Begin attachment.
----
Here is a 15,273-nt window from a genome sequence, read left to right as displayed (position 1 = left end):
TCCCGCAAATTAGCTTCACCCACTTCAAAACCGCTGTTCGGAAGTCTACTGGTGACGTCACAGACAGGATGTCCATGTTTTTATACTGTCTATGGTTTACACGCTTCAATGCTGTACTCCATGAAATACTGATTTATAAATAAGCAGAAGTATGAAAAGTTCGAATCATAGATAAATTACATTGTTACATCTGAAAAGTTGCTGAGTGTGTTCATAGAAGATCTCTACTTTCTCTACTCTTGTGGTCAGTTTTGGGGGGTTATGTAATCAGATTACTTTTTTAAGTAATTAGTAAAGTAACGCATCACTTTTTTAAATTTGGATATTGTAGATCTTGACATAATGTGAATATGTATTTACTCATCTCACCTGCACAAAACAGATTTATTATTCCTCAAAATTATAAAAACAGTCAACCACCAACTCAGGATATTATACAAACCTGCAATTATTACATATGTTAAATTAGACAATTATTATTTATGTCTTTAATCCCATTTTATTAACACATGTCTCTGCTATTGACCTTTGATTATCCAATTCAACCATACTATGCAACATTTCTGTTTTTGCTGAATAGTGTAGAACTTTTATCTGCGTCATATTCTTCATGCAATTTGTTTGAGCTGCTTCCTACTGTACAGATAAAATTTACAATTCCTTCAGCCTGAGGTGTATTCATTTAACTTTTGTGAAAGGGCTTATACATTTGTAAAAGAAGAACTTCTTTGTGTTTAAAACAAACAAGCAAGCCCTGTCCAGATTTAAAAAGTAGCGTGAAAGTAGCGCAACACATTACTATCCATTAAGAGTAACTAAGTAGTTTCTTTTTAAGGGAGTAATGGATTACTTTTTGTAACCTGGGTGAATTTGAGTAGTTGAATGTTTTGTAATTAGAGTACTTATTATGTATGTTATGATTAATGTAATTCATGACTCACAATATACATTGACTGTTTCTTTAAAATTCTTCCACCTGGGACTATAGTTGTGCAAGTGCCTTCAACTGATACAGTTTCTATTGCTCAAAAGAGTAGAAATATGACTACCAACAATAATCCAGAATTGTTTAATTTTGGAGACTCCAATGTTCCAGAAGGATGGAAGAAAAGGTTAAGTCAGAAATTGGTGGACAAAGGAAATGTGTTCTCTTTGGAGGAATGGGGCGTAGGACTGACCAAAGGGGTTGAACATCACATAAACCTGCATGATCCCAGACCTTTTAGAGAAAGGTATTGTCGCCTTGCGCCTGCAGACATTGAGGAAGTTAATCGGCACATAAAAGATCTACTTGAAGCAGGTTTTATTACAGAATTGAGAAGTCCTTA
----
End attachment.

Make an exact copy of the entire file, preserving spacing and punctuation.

Here is a 15,273-nt window from a genome sequence, read left to right as displayed (position 1 = left end):
TCCCGCAAATTAGCTTCACCCACTTCAAAACCGCTGTTCGGAAGTCTACTGGTGACGTCACAGACAGGATGTCCATGTTTTTATACTGTCTATGGTTTACACGCTTCAATGCTGTACTCCATGAAATACTGATTTATAAATAAGCAGAAGTATGAAAAGTTCGAATCATAGATAAATTACATTGTTACATCTGAAAAGTTGCTGAGTGTGTTCATAGAAGATCTCTACTTTCTCTACTCTTGTGGTCAGTTTTGGGGGGTTATGTAATCAGATTACTTTTTTAAGTAATTAGTAAAGTAACGCATCACTTTTTTAAATTTGGATATTGTAGATCTTGACATAATGTGAATATGTATTTACTCATCTCACCTGCACAAAACAGATTTATTATTCCTCAAAATTATAAAAACAGTCAACCACCAACTCAGGATATTATACAAACCTGCAATTATTACATATGTTAAATTAGACAATTATTATTTATGTCTTTAATCCCATTTTATTAACACATGTCTCTGCTATTGACCTTTGATTATCCAATTCAACCATACTATGCAACATTTCTGTTTTTGCTGAATAGTGTAGAACTTTTATCTGCGTCATATTCTTCATGCAATTTGTTTGAGCTGCTTCCTACTGTACAGATAAAATTTACAATTCCTTCAGCCTGAGGTGTATTCATTTAACTTTTGTGAAAGGGCTTATACATTTGTAAAAGAAGAACTTCTTTGTGTTTAAAACAAACAAGCAAGCCCTGTCCAGATTTAAAAAGTAGCGTGAAAGTAGCGCAACACATTACTATCCATTAAGAGTAACTAAGTAGTTTCTTTTTAAGGGAGTAATGGATTACTTTTTGTAACCTGGGTGAATTTGAGTAGTTGAATGTTTTGTAATTAGAGTACTTATTATGTATGTTATGATTAATGTAATTCATGACTCACAATATACATTGACTGTTTCTTTAAAATTCTTCCACCTGGGACTATAGTTGTGCAAGTGCCTTCAACTGATACAGTTTCTATTGCTCAAAAGAGTAGAAATATGACTACCAACAATAATCCAGAATTGTTTAATTTTGGAGACTCCAATGTTCCAGAAGGATGGAAGAAAAGGTTAAGTCAGAAATTGGTGGACAAAGGAAATGTGTTCTCTTTGGAGGAATGGGGCGTAGGACTGACCAAAGGGGTTGAACATCACATAAACCTGCATGATCCCAGACCTTTTAGAGAAAGGTATTGTCGCCTTGCGCCTGCAGACATTGAGGAAGTTAATCGGCACATAAAAGATCTACTTGAAGCAGGTTTTATTACAGAATTGAGAAGTCCTTA